Computer-based cable management systems (CMSs) have been available for at least 10 years — yet people still use them sparingly. Most network managers agree cable management products provide many benefits — but most don't buy them. Why aren't these systems more popular? To help answer this question, it's important to look into some of the problematic or misunderstood applications and uses of cable management today.


The designers of cable-management software must construct a coherent but simplified version of a real physical installation inside the software. The suitability of the model they select is the most important factor determining the ultimate success or failure of their software. Ideally, the cable-management designer will create a model that ignores those characteristics of the real world that are irrelevant to the documentation of cabling systems, but captures those aspects of reality crucial to the problem at hand. This is easier said than done.

Poor modeling results in immediate problems in CMSs. A poorly modeled system will offer limited benefits. Of course, this leads to unhappy customers. What's the end result? All cable-management systems become less highly regarded.

People who want to buy cable-management software must evaluate products on the ability to model their specific cabling installation. This evaluation can be complex — not to mention time-consuming. Therefore, few people take the time to do it well. One solution to this problem would be to allow customers to see the product in action, rather than simply showing them different checklists in advertisements. Producing trial copies of the software is also a good idea.

The process

Currently, very few cable-management systems have any physical connection to the cabling systems they document. As such, it is necessary for cable-management users to enter each and every move, add, and change (MAC) in their systems, or the information stored in it will quickly become outdated. Doing this is so critical to the success of a cable-management installation that it is best to design a new MAC process around a newly installed system, rather than try to work the cable management into the existing MAC process. Many customers fail to recognize this when they install their systems. Others manage to create good processes at the start, only to have their foresight undone by staff turnovers and/or organizational changes.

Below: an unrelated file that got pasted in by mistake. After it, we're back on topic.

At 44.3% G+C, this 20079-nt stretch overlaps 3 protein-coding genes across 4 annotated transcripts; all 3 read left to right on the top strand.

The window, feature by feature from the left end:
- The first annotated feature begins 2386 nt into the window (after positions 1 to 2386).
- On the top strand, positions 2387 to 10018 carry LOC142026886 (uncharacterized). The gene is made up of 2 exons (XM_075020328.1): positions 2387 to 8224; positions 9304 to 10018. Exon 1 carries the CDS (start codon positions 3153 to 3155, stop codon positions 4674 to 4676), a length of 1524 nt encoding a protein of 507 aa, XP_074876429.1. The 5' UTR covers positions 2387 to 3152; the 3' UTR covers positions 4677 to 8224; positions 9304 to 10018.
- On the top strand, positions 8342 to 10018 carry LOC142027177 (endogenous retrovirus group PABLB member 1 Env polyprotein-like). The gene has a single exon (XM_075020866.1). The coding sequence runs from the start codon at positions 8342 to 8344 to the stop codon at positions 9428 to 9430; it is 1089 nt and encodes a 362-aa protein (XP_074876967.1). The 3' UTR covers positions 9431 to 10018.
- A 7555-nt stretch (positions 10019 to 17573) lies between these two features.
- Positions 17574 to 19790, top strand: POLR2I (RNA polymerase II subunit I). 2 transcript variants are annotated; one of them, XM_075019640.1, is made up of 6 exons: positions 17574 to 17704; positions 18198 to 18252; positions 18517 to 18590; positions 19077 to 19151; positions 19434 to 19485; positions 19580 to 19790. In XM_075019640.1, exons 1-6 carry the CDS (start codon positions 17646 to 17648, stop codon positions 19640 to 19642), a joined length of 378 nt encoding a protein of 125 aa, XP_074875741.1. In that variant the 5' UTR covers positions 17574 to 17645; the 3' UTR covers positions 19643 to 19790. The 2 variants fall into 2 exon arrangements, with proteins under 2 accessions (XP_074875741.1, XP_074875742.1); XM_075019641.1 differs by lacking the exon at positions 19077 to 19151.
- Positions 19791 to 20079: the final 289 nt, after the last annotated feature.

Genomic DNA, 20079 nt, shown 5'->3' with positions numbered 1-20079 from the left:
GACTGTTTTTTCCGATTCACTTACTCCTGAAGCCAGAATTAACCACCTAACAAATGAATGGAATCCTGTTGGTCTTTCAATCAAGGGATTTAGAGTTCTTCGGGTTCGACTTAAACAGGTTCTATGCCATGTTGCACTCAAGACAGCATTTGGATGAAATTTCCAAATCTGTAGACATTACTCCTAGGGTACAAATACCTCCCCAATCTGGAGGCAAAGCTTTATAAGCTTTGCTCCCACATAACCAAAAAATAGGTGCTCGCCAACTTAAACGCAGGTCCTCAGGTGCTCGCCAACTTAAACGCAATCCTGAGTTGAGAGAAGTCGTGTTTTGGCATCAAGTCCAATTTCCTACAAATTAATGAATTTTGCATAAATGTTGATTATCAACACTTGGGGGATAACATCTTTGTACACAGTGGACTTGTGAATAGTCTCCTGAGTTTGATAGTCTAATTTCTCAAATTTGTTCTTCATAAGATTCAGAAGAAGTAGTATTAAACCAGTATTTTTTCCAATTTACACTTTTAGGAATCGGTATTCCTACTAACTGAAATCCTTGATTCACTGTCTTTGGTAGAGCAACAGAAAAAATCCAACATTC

One way to ensure process discipline on an ongoing basis is to outsource responsibilities for both MAC implementation and system updates to a cabling contractor experienced in the use of cable-management systems.

Customers who wish to run their cable management in-house generally must drive the MAC process via work orders. This alters their internal operations. Then, they must integrate information into the cable-management database in a separate process, which is frequently done by different people. Because of this complexity, the necessary updates are frequently left undone. The subtleties in the cable-management system can have a big effect on the overall success or failure of this approach.

Examples of such subtleties include the ability of the cable-management software to:

  • Model real-world equipment in such a way that when the user makes a MAC, the software generates tasks for each activity that technicians must actually perform.
  • Accurately represent the geographic-, equipment-, and cable-naming conventions in use at the site, so the information presented in work orders is meaningful to the technicians doing the work.
  • Quickly modify or cancel/recreate MACs to accurately reflect changes made by the technician performing the work (such as selecting a different riser pair than the one specified by the system).


Cable management makes a lot of financial sense for large office settings. This is because about 40% to 50% of office personnel move each year as a result of relocations, growth, mergers, and acquisitions. As such, keeping track of the cabling for all of these people in a fairly large office or group of offices becomes a substantial concern. It affects system performance, flexibility, and installation and maintenance costs — not to mention the efficiency and performance of people who might not be able to get on the network.

A company's real-estate management staff may also realize substantial economic benefits from a well-implemented CMS. A staff that doesn't know which cables it's using will have to keep paying to install more cable. It simply can't afford to risk disconnecting operating cables, even though it knows there are more than enough cabling in place. In addition to being quite inefficient, installing more cable overloads mechanical chases, especially telephone and electrical closets.

Ignoring the small-office situations, the big hindrances to the purchase of cabling-management systems are the buyers' fears of the higher initial cost. In many ways, this concern over initial cost is trivial (if the system costs much more to operate over time), but it nonetheless is very strong in the networking world.

Including the initial cable-management work in an installation contract makes the most financial sense; it is much less expensive. Coming into an existing facility and cataloging its cabling system (or cabling infrastructure as many companies do now) is a very large and expensive project, but it can make financial sense for a large, multitenant office facility where flexibility is a concern.